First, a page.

Beverly Bell

Beverly Bell

Beverly Bell is the founder of Other Worlds and more than a dozen international organizations and networks, Beverly is also an Associate Fellow at the Institute for Policy Studies. Beverly has worked for more than three decades as an organizer, advocate, and writer in collaboration with social movements in Latin America, the Caribbean, Africa, and the U.S.   She is the author of the book Walking on Fire: Haitian Women's Stories of Survival and Resistance.

Articles by this author

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Saturday, February 05, 2011
The Right to Housing for Internally Displaced Haitians
While the eyes of the world are on Haiti's illegitimate elections and the return of the deposed dictator Jean-Claude Duvalier, about 1.5 million displaced earthquake survivors continue to live in sub-human conditions. In the absence of large-scale or systemic responses by the government, international community, or aid organizations, progressive civil society organizations are evolving strategies to win the right to housing.
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Monday, December 27, 2010
Dennis Brutus: A Small Tribute to a Giant Man
This week we depart from Haiti to visit the native son of another country with a deep history of oppression and resistance: South Africa. The luminary Dennis Brutus - freedom fighter, economic and environmental justice activist, professor, and poet - died last year on December 26. We republish this eulogy because of the transcendent lessons Dennis' life offers to Haiti, the U.S., and all places where people seek greater justice and humaneness.
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Monday, December 13, 2010
The Poor Always Pay: The Electoral Crisis in Haiti
The start of Haiti’s most recent crisis came with ample warning. Most Port-au-Prince residents scurried to their homes mid-afternoon last Tuesday, certain of the violence and chaos which would ensue once the electoral council announced which two presidential candidates would make it to the run-offs. The trouble-makers didn’t wait until the 8:00 p.m. announcement, but started throwing rocks and erecting barricades by late afternoon for good measure. By nightfall, gunfire ricocheted around the capital and other towns.
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Thursday, December 09, 2010
“Miami Rice”: The Business of Disaster in Haiti
As we file this article, Port-au-Prince is thick with the smoke of burning tires and with gunfire. Towns throughout the country, along with the national airport, are shut down due to demonstrations. Many are angry over the government's announcement on Tuesday night of which two presidential candidates made the run-offs: Jude Célestin from the widely hated ruling party of President René Préval and the far-right Mirlande Manigat. This is another obvious manipulation of what had already been a brazenly fraudulent election.
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Thursday, October 21, 2010
Surviving in Haiti
Haiti is a reminder of a lesson we in New Orleans got after Hurricane Katrina and the broken levees: the capacity of humanity to survive, sustain culture, and create joy - no matter the external circumstances - is without limit. That capacity is unsinkable, like trying to keep a cork underwater.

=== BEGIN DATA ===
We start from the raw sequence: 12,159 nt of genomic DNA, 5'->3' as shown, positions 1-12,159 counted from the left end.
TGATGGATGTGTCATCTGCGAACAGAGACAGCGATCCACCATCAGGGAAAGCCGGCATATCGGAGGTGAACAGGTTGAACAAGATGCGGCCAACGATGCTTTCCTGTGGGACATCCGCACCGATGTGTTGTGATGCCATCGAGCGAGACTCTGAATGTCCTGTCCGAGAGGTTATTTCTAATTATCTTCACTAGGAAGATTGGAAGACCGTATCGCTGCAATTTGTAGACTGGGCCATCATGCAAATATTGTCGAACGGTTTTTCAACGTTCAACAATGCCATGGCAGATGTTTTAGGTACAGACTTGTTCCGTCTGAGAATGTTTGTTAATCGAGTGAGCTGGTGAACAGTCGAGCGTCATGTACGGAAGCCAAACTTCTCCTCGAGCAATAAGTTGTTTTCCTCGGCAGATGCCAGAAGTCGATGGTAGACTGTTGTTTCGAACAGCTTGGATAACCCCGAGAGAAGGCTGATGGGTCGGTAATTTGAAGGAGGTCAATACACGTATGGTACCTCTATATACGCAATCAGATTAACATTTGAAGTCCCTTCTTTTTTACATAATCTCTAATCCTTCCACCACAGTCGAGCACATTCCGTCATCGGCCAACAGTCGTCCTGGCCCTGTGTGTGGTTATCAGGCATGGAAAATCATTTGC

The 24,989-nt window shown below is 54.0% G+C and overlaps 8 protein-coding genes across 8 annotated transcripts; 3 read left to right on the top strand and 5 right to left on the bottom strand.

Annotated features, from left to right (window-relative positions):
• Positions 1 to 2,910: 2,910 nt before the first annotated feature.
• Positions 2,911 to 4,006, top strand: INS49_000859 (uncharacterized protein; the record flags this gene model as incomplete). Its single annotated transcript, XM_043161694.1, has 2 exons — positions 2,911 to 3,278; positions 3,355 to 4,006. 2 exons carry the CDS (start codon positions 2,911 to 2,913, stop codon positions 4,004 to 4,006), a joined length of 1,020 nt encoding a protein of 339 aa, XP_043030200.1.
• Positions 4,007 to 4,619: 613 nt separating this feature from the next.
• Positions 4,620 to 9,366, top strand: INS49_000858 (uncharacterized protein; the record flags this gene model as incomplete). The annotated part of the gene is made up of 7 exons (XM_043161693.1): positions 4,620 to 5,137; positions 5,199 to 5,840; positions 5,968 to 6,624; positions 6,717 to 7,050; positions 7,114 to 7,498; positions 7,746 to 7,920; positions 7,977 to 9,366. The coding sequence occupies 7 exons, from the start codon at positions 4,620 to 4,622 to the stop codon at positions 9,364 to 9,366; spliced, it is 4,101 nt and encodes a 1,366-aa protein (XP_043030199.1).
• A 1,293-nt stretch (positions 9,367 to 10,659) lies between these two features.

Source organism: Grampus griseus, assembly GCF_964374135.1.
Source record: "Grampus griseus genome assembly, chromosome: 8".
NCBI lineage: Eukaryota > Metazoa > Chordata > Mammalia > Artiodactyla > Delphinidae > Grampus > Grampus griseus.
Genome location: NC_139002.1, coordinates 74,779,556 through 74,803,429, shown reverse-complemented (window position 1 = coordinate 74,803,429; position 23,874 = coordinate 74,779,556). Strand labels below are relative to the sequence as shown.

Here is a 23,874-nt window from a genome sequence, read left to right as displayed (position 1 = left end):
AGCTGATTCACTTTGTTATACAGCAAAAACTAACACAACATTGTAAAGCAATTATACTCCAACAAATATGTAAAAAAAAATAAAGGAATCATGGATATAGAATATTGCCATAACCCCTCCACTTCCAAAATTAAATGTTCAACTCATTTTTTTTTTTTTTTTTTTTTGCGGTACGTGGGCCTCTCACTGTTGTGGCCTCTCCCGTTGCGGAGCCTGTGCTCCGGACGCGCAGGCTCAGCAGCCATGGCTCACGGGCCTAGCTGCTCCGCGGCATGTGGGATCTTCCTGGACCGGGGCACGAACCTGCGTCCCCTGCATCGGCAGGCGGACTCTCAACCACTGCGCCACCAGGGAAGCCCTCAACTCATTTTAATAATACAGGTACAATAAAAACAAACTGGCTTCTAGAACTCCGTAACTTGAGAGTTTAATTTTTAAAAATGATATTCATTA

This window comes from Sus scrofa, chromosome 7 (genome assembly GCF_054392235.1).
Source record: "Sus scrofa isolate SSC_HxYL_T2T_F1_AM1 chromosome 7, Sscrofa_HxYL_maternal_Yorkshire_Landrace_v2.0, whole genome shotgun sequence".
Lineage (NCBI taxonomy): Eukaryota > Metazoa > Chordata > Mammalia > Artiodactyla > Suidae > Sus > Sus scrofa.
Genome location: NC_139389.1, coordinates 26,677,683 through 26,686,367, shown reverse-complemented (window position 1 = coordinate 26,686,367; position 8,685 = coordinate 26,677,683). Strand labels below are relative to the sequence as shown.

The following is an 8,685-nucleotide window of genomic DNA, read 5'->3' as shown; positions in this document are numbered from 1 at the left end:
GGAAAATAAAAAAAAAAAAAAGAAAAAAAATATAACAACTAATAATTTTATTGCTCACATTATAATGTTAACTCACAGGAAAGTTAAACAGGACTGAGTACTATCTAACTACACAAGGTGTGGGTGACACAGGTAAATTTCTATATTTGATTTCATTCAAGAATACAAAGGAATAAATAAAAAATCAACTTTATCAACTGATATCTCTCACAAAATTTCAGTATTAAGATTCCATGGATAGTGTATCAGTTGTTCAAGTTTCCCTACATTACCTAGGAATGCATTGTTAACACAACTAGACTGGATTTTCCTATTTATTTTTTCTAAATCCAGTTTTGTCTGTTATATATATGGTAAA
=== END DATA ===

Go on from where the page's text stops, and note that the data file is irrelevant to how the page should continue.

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Monday, October 18, 2010
Citizen Protests, Government Repression Mount in Haiti
“I came to protest so we can find a solution. Misery is killing me,” said Mascarie Sainte-Anne, 70, at the edge of a rally in front of Prime Minister Jean-Max Bellerive’s office on October 12.
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Thursday, October 07, 2010
Haitian Farmers: Growing Strength to Grow Food
Rony Charles, a rice grower and member of the Agricultural Producer Cooperative of Verrettes, said, "Instead of foreigners sending us food, they should give us the chance to do our own agriculture so it can survive." Giving domestic agriculture the chance to survive would address four critical needs:
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Friday, July 30, 2010
Citizen Mobilization for Housing in Haiti
“We’re mobilizing people in the camps and the shantytowns to let them know that getting housing is a right. Our vision is to make the problem of housing a focal point of people’s struggle,” said Reyneld Sanon of the Force for Reflection and Action on Housing (FRAKKA by its Creole acronym).
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Thursday, July 08, 2010
A Second Slave Rebellion in Haiti
One of the many effects of poverty in Haiti is that desperate parents regularly give away their children in the hope that the new family will feed and educate the children better than they themselves can. Instead, the children usually end up as child slaves, or restavèk. In a country which overthrew slavery in 1804, today anywhere from 225,000 to 300,000 children live in forced servitude.[1] They work from before sunup to after sundown; are often sexually and physically abused; and usually go underfed and uneducated.
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Thursday, June 24, 2010
Jean-Jean's Survival: What's the Worth of a Haitian Child?
Jean-Jean, six, is part of the pack of kids that races to meet me each time I arrive at one internally displaced people's camp in Port-au-Prince. Jean-Jean is usually at the front, all flashing eyes and big toothy grin, out-shouting the others or engaging in some ridiculous antic for my attention.
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